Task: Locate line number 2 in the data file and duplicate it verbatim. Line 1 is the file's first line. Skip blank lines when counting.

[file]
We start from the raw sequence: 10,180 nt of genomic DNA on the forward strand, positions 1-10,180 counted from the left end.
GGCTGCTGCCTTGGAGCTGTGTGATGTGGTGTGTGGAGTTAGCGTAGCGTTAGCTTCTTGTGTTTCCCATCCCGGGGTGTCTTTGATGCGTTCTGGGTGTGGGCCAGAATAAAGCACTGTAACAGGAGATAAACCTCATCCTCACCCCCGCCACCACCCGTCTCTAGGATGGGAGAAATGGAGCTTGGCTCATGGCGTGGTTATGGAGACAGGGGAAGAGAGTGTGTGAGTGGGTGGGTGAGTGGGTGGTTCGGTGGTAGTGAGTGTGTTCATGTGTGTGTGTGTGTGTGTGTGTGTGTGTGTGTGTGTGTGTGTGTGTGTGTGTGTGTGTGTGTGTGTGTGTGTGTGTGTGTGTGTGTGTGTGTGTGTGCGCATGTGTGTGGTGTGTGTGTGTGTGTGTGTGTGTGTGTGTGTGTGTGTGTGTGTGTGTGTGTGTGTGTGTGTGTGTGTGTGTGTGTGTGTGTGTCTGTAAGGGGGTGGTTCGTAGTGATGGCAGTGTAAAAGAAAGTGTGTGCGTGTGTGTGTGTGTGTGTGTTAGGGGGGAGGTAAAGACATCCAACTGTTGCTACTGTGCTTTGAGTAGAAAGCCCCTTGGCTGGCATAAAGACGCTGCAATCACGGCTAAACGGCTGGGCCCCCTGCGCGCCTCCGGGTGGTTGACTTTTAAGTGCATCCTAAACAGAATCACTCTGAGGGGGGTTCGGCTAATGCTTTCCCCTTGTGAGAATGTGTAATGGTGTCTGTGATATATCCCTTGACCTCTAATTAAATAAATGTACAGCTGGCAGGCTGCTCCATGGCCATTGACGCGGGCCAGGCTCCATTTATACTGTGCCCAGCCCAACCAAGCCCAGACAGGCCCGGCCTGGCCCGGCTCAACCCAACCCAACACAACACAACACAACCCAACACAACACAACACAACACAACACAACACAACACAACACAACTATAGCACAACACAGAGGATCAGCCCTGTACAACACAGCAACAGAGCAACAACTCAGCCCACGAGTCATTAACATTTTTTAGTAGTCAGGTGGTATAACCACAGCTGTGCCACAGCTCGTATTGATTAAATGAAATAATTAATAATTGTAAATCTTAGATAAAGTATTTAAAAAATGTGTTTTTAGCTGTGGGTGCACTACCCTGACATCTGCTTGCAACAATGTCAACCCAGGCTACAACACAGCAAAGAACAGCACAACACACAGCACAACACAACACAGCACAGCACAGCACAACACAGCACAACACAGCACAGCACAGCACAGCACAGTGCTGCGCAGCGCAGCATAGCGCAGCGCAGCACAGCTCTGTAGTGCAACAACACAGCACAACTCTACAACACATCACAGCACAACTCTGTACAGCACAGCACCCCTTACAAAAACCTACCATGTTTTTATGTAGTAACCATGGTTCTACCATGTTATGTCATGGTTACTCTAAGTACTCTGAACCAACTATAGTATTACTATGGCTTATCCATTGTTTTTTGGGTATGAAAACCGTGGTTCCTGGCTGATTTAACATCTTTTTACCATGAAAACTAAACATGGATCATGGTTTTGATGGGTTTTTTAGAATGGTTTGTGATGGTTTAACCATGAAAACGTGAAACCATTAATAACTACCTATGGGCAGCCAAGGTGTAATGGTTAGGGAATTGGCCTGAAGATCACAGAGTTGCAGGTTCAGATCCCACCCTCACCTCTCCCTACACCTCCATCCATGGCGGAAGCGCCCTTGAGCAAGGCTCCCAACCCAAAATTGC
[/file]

GGCTGCTGCCTTGGAGCTGTGTGATGTGGTGTGTGGAGTTAGCGTAGCGTTAGCTTCTTGTGTTTCCCATCCCGGGGTGTCTTTGATGCGTTCTGGGTGTGGGCCAGAATAAAGCACTGTAACAGGAGATAAACCTCATCCTCACCCCCGCCACCACCCGTCTCTAGGATGGGAGAAATGGAGCTTGGCTCATGGCGTGGTTATGGAGACAGGGGAAGAGAGTGTGTGAGTGGGTGGGTGAGTGGGTGGTTCGGTGGTAGTGAGTGTGTTCATGTGTGTGTGTGTGTGTGTGTGTGTGTGTGTGTGTGTGTGTGTGTGTGTGTGTGTGTGTGTGTGTGTGTGTGTGTGTGTGTGTGTGTGTGTGTGTGTGCGCATGTGTGTGGTGTGTGTGTGTGTGTGTGTGTGTGTGTGTGTGTGTGTGTGTGTGTGTGTGTGTGTGTGTGTGTGTGTGTGTGTGTGTGTGTGTCTGTAAGGGGGTGGTTCGTAGTGATGGCAGTGTAAAAGAAAGTGTGTGCGTGTGTGTGTGTGTGTGTGTTAGGGGGGAGGTAAAGACATCCAACTGTTGCTACTGTGCTTTGAGTAGAAAGCCCCTTGGCTGGCATAAAGACGCTGCAATCACGGCTAAACGGCTGGGCCCCCTGCGCGCCTCCGGGTGGTTGACTTTTAAGTGCATCCTAAACAGAATCACTCTGAGGGGGGTTCGGCTAATGCTTTCCCCTTGTGAGAATGTGTAATGGTGTCTGTGATATATCCCTTGACCTCTAATTAAATAAATGTACAGCTGGCAGGCTGCTCCATGGCCATTGACGCGGGCCAGGCTCCATTTATACTGTGCCCAGCCCAACCAAGCCCAGACAGGCCCGGCCTGGCCCGGCTCAACCCAACCCAACACAACACAACACAACCCAACACAACACAACACAACACAACACAACACAACACAACACAACTATAGCACAACACAGAGGATCAGCCCTGTACAACACAGCAACAGAGCAACAACTCAGCCCACGAGTCATTAACATTTTTTAGTAGTCAGGTGGTATAACCACAGCTGTGCCACAGCTCGTATTGATTAAATGAAATAATTAATAATTGTAAATCTTAGATAAAGTATTTAAAAAATGTGTTTTTAGCTGTGGGTGCACTACCCTGACATCTGCTTGCAACAATGTCAACCCAGGCTACAACACAGCAAAGAACAGCACAACACACAGCACAACACAACACAGCACAGCACAGCACAACACAGCACAACACAGCACAGCACAGCACAGCACAGTGCTGCGCAGCGCAGCATAGCGCAGCGCAGCACAGCTCTGTAGTGCAACAACACAGCACAACTCTACAACACATCACAGCACAACTCTGTACAGCACAGCACCCCTTACAAAAACCTACCATGTTTTTATGTAGTAACCATGGTTCTACCATGTTATGTCATGGTTACTCTAAGTACTCTGAACCAACTATAGTATTACTATGGCTTATCCATTGTTTTTTGGGTATGAAAACCGTGGTTCCTGGCTGATTTAACATCTTTTTACCATGAAAACTAAACATGGATCATGGTTTTGATGGGTTTTTTAGAATGGTTTGTGATGGTTTAACCATGAAAACGTGAAACCATTAATAACTACCTATGGGCAGCCAAGGTGTAATGGTTAGGGAATTGGCCTGAAGATCACAGAGTTGCAGGTTCAGATCCCACCCTCACCTCTCCCTACACCTCCATCCATGGCGGAAGCGCCCTTGAGCAAGGCTCCCAACCCAAAATTGC